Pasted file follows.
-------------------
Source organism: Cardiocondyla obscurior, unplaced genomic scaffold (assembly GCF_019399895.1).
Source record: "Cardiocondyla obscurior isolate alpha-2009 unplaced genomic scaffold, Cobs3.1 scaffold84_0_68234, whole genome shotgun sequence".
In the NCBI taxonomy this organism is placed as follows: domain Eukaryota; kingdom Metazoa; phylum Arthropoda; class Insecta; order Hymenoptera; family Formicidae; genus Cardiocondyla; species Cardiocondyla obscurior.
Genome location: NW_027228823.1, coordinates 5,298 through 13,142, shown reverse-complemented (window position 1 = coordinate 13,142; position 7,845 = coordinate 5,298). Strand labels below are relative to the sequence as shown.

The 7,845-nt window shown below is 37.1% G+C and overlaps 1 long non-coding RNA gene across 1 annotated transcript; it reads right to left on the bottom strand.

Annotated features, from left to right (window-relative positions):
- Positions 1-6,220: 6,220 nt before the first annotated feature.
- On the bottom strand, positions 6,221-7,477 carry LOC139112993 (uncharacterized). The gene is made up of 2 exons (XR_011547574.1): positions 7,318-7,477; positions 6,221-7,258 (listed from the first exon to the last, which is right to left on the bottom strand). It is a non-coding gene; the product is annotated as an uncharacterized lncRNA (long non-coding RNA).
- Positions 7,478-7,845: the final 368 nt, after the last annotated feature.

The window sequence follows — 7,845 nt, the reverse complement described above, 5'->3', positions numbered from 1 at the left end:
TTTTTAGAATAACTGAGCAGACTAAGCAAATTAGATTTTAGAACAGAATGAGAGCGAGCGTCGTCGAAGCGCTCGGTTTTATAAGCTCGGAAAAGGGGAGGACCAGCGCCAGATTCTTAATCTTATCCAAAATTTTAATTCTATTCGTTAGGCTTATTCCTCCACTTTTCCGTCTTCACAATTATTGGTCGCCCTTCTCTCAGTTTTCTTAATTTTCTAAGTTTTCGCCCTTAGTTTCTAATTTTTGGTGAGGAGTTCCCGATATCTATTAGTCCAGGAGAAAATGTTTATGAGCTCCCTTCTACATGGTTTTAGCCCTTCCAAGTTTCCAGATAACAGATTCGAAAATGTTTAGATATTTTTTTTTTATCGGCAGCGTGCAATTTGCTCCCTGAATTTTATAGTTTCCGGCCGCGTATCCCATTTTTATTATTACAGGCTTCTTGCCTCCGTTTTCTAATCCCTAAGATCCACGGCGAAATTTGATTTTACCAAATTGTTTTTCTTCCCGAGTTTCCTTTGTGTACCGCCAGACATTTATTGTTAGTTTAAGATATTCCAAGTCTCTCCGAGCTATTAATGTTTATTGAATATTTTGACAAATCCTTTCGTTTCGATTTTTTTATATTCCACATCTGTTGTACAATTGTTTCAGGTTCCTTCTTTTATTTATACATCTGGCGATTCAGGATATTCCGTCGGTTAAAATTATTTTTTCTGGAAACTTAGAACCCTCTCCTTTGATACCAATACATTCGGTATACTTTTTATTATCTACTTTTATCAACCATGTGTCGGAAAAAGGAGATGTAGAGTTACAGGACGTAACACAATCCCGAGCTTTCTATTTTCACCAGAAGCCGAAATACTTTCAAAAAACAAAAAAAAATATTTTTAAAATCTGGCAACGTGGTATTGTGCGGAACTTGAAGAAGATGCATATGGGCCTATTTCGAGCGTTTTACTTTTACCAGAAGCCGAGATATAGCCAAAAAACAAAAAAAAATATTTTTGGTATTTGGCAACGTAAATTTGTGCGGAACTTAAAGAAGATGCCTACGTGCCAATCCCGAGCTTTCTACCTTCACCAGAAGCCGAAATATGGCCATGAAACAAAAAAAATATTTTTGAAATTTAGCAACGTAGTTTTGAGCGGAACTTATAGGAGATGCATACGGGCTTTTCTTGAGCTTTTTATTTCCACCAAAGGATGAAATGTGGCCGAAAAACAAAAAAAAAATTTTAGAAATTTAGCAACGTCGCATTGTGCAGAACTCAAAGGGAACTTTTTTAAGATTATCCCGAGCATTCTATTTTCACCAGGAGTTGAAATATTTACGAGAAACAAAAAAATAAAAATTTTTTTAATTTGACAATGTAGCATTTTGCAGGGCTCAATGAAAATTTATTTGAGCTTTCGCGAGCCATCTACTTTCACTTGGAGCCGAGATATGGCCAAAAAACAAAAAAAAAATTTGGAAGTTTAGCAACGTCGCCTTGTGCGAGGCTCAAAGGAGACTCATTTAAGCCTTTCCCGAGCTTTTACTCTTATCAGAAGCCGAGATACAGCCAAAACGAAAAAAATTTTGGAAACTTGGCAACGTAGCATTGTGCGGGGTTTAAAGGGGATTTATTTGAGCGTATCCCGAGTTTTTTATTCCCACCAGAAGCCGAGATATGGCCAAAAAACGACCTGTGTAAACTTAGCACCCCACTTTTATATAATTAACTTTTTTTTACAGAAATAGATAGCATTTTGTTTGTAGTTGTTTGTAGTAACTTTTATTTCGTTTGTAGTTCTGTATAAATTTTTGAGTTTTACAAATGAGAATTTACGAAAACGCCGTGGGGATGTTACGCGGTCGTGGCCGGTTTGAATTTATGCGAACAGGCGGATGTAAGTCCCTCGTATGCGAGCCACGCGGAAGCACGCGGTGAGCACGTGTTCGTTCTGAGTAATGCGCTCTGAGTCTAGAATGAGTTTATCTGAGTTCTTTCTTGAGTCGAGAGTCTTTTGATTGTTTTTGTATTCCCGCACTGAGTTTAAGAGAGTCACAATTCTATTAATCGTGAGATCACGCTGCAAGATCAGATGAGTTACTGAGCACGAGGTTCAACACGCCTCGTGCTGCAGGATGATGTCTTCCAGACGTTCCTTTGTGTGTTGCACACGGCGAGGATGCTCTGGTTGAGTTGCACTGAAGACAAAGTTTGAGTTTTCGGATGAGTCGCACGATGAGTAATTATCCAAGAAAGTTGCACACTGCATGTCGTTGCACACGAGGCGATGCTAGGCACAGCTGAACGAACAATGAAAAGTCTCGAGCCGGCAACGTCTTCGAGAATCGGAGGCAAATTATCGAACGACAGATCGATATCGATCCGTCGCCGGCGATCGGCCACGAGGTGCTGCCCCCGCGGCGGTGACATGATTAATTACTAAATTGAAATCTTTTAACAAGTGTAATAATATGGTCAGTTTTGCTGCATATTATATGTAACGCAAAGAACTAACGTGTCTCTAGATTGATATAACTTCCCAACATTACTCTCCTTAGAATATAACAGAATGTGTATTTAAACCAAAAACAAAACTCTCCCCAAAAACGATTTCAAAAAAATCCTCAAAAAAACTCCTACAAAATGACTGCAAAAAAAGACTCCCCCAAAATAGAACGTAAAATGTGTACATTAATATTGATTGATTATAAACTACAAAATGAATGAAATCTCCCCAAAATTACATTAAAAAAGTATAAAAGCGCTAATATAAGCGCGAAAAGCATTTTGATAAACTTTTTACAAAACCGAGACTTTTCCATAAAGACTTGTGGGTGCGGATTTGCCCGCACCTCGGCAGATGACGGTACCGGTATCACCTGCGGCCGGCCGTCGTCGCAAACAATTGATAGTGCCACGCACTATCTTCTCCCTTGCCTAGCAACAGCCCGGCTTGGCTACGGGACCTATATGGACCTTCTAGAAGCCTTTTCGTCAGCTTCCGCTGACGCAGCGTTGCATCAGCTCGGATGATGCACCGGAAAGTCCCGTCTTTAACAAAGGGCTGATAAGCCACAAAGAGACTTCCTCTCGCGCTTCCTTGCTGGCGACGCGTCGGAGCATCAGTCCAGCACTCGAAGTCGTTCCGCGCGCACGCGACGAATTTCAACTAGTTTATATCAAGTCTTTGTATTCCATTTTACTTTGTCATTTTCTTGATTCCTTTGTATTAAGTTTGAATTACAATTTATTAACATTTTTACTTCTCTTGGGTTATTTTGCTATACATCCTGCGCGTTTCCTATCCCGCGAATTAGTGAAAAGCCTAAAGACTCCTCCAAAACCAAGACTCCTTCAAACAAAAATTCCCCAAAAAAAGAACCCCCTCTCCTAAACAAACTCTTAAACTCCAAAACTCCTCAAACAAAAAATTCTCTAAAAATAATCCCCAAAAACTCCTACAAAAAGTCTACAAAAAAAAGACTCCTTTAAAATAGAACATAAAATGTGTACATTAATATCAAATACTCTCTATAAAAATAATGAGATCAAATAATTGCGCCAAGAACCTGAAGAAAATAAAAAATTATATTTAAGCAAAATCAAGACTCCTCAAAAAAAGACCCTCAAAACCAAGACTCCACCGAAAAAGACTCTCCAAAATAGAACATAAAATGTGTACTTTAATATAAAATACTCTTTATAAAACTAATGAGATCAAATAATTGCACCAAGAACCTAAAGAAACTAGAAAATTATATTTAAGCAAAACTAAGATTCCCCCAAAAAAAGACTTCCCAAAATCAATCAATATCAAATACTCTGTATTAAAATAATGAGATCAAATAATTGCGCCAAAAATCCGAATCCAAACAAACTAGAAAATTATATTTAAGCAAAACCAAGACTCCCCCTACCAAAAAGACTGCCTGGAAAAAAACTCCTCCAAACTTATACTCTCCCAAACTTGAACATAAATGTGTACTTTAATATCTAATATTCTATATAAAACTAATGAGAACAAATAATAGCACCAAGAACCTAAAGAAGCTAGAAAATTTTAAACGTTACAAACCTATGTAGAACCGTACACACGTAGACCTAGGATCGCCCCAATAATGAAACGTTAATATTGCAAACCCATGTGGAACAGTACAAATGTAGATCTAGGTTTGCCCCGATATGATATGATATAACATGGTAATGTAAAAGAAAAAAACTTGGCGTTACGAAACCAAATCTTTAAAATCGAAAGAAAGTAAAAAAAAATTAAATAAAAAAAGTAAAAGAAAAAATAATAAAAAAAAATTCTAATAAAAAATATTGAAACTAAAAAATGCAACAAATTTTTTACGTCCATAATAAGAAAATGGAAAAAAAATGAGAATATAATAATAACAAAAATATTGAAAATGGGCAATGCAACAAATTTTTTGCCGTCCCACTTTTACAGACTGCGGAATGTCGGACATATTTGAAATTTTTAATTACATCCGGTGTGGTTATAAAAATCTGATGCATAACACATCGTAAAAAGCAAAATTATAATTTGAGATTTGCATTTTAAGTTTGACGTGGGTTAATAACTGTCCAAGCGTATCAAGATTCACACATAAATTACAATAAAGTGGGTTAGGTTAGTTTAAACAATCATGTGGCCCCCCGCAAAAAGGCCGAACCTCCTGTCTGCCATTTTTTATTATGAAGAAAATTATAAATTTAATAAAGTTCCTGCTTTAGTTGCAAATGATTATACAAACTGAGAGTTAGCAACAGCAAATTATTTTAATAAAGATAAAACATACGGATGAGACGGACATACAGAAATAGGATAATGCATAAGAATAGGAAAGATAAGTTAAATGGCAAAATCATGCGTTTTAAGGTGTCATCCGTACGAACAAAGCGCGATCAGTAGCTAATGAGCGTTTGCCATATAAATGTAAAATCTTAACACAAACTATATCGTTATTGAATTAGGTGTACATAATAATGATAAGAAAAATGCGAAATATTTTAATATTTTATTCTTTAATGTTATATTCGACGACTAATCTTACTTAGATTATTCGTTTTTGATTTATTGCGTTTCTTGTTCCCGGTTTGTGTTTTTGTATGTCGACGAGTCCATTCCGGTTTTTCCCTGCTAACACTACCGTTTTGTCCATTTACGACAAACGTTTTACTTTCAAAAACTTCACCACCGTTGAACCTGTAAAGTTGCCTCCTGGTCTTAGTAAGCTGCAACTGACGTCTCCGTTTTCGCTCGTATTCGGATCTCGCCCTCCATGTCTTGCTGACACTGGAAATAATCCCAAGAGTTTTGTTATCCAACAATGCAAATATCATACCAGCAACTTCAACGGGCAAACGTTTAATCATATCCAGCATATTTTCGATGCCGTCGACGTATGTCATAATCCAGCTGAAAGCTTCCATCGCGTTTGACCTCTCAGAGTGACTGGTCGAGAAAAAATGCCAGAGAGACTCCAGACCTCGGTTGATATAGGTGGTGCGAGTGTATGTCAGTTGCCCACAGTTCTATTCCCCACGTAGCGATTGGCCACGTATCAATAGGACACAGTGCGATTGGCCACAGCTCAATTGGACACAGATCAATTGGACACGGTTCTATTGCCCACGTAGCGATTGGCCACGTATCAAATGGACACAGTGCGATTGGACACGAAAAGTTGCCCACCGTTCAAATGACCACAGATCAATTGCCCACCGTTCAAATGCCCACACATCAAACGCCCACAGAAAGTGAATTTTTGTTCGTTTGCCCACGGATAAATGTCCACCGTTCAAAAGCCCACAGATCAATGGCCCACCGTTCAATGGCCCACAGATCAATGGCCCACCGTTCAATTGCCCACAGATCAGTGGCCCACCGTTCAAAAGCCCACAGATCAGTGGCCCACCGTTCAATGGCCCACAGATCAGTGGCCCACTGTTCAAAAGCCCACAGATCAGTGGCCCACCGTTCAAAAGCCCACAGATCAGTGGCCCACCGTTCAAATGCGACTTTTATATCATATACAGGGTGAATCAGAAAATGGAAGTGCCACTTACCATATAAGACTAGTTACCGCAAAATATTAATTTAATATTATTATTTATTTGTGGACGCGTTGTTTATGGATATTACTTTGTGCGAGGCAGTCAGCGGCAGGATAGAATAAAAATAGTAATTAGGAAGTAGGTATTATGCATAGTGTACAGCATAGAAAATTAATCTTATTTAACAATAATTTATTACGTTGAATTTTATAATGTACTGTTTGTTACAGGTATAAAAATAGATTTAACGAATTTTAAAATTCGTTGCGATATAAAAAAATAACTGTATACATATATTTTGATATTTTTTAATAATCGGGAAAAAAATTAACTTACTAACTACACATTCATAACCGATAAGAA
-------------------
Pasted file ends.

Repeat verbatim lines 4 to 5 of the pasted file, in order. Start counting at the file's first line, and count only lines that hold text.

Genome location: NW_027228823.1, coordinates 5,298 through 13,142, shown reverse-complemented (window position 1 = coordinate 13,142; position 7,845 = coordinate 5,298). Strand labels below are relative to the sequence as shown.

The 7,845-nt window shown below is 37.1% G+C and overlaps 1 long non-coding RNA gene across 1 annotated transcript; it reads right to left on the bottom strand.